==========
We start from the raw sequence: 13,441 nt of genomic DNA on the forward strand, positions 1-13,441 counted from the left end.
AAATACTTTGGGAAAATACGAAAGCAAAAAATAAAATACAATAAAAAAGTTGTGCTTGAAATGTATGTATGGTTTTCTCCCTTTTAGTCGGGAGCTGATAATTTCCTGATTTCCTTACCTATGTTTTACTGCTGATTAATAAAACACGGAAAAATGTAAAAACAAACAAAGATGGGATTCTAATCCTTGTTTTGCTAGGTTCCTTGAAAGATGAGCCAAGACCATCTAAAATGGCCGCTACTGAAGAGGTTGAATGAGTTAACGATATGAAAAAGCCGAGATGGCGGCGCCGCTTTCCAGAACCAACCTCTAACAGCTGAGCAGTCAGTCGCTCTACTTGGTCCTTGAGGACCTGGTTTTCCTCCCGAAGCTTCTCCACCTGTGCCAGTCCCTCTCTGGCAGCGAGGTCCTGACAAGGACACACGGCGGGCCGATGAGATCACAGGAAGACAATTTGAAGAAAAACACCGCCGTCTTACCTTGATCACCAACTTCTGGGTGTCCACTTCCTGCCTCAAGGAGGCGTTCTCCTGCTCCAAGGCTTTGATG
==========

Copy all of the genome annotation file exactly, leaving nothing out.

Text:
We start from the raw sequence: 13,441 nt of genomic DNA on the forward strand, positions 1-13,441 counted from the left end.
AAATACTTTGGGAAAATACGAAAGCAAAAAATAAAATACAATAAAAAAGTTGTGCTTGAAATGTATGTATGGTTTTCTCCCTTTTAGTCGGGAGCTGATAATTTCCTGATTTCCTTACCTATGTTTTACTGCTGATTAATAAAACACGGAAAAATGTAAAAACAAACAAAGATGGGATTCTAATCCTTGTTTTGCTAGGTTCCTTGAAAGATGAGCCAAGACCATCTAAAATGGCCGCTACTGAAGAGGTTGAATGAGTTAACGATATGAAAAAGCCGAGATGGCGGCGCCGCTTTCCAGAACCAACCTCTAACAGCTGAGCAGTCAGTCGCTCTACTTGGTCCTTGAGGACCTGGTTTTCCTCCCGAAGCTTCTCCACCTGTGCCAGTCCCTCTCTGGCAGCGAGGTCCTGACAAGGACACACGGCGGGCCGATGAGATCACAGGAAGACAATTTGAAGAAAAACACCGCCGTCTTACCTTGATCACCAACTTCTGGGTGTCCACTTCCTGCCTCAAGGAGGCGTTCTCCTGCTCCAAGGCTTTGATG